There is a theory of business and crime prevention that has been written about extensively – the broken windows theory.

This theory was the foundation of the crime fighting strategy used by Rudolph Giuliani that cleaned up New York City. In this approach, instead of focusing solely on the major crimes, such as rape, murder, and armed robbery; the NYC police department also honed in on small crimes – people cleaning windows on the street expecting money, people jumping turnstiles on the subway and painting graffiti on buildings.

By addressing the small crimes, painting over the graffiti, and fixing the broken windows, Giuliani returned power to the populace and restored hope.

This story may be relevant for West Virginia.

We need to empower our citizens to realize the great opportunities to be healthier, happier, economically successful, and fit for a knowledge economy.

How?

By starting with communities, schools, and families.

A recent report by Robert Wood Johnson Foundation, reported in the Charleston Gazette-Mail, overviewed the aggregate data for West Virginia counties.

Folks in Williamson, in the southern region of the state, have realized the opportunity. They created the Williamson Health and Wellness Center and started a running club, farmers market, and a community garden. The RWJ Foundation recognized them with a Culture of Health award. They have transformed the health of their children.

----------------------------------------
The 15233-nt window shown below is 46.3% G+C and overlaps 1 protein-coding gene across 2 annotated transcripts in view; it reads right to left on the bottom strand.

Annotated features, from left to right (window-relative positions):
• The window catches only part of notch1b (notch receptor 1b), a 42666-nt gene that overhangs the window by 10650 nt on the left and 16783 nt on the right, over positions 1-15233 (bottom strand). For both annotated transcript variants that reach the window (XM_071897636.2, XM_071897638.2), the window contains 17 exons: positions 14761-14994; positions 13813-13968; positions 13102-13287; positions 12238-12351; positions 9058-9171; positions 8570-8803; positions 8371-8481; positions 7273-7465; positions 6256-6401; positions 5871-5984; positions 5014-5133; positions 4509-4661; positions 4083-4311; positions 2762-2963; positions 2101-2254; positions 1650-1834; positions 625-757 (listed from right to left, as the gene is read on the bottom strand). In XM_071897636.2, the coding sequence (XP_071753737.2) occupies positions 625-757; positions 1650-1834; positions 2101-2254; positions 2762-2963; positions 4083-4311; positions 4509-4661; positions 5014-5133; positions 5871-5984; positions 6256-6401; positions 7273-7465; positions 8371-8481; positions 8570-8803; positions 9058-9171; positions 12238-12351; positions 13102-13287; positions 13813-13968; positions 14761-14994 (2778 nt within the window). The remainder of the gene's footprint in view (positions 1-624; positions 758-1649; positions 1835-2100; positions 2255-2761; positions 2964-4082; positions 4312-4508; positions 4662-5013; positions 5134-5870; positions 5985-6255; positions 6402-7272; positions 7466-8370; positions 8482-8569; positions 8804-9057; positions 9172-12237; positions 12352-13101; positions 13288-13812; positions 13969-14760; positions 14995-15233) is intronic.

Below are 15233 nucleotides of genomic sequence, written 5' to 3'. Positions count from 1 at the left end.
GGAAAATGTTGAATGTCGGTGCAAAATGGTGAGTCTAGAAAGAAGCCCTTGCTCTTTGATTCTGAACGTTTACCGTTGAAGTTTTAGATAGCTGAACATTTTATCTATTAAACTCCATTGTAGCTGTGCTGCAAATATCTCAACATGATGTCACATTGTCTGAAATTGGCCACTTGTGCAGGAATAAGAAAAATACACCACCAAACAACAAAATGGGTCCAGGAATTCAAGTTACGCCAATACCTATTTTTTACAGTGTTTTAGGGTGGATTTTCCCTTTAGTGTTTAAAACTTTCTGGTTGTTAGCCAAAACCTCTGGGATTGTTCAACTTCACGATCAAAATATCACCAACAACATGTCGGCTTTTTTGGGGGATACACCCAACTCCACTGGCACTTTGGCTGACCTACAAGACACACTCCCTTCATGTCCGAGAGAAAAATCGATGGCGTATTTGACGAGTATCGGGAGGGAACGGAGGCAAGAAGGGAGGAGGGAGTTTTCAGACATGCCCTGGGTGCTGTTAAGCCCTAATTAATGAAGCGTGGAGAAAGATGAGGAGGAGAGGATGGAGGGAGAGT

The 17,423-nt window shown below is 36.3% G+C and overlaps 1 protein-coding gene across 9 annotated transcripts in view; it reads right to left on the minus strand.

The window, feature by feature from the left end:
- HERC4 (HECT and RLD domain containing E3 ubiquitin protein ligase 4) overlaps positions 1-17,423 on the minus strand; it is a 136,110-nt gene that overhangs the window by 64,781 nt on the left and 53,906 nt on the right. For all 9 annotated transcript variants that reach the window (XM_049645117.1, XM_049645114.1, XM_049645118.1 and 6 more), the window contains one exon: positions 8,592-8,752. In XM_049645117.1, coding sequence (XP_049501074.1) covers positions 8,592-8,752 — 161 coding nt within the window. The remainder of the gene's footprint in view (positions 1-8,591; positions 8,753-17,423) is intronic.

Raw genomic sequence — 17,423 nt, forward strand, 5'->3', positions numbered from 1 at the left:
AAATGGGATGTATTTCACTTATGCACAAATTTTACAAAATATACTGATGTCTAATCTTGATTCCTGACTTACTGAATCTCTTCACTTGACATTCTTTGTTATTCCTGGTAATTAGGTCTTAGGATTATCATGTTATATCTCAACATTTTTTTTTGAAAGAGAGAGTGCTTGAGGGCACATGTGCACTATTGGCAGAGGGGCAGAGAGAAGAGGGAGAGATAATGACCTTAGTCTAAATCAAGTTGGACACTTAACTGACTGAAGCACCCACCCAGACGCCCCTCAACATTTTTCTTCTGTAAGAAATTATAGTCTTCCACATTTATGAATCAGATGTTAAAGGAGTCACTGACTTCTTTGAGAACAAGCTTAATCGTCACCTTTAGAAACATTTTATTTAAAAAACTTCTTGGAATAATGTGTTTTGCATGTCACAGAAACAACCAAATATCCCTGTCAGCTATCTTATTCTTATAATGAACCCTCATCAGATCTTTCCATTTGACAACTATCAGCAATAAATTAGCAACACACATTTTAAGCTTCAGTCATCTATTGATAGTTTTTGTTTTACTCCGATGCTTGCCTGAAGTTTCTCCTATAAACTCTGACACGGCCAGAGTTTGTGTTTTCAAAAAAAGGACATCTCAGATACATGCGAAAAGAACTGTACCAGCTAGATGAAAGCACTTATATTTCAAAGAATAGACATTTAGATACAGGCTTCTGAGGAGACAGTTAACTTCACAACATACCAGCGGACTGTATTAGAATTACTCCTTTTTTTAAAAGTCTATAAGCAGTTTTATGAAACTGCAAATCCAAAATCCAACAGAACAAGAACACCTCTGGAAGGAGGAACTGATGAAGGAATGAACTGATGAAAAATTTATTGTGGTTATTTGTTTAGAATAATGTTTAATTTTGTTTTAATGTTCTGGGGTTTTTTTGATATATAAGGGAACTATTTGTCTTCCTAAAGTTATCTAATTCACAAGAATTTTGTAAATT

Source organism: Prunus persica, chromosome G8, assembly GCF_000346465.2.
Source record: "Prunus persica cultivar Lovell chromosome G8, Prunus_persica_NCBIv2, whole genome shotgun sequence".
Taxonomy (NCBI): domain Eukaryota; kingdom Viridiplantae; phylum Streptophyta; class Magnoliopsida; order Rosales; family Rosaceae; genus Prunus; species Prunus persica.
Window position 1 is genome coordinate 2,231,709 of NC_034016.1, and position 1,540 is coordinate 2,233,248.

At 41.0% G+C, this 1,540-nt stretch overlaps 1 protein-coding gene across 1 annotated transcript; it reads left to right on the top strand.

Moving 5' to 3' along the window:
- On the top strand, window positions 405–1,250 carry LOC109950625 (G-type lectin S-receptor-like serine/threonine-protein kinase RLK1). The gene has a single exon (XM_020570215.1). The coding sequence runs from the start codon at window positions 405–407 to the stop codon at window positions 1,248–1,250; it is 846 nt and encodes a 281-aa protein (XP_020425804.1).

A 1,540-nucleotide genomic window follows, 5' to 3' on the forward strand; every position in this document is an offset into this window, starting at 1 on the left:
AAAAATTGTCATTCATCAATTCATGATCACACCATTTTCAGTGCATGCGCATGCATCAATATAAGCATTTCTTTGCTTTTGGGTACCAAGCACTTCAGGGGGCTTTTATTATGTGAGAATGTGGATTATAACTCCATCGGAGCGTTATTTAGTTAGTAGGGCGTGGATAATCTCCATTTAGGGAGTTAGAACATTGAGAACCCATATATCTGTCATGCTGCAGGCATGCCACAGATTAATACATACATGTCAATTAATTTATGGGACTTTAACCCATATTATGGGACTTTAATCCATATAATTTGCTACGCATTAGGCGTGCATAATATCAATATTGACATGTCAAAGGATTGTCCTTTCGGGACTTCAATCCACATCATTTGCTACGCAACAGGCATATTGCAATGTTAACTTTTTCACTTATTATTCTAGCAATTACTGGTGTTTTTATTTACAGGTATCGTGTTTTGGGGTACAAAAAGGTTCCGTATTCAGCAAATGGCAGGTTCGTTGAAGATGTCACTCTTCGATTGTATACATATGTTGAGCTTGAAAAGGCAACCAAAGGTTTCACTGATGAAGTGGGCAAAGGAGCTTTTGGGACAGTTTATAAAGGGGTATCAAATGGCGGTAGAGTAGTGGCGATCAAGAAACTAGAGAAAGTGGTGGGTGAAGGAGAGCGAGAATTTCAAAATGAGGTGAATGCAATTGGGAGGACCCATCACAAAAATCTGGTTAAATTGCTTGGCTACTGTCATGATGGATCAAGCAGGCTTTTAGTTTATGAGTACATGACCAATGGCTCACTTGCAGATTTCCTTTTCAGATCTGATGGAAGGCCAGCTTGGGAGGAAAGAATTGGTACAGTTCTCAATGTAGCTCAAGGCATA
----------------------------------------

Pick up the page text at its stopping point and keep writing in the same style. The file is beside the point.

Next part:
Unfortunately, the rest of Mingo County, where Williamson is located, has not fared as well.

Folks in Putnam County are improving, too. More than 80 percent of people in this county graduated from high school. The Eastern Panhandle counties have better healthcare outcomes than the rest of the state.

The southern part of the state has many counties in the lower tier of the rankings, and almost 50 percent of children live in poverty.

We need to build off the bright spots in the state; empower our citizens by restoring community confidence in education, health, and economy; and return hope.

The broken windows in West Virginia have not been repaired in a number of years. The time has come. Our state’s people deserve it.

In my experience, changing outcomes involves building trust, creating an environment of success, and empowering the people you are helping.

We can do this in West Virginia and create a benchmark for the country. It is our choice, our duty, and our opportunity.

The future is now.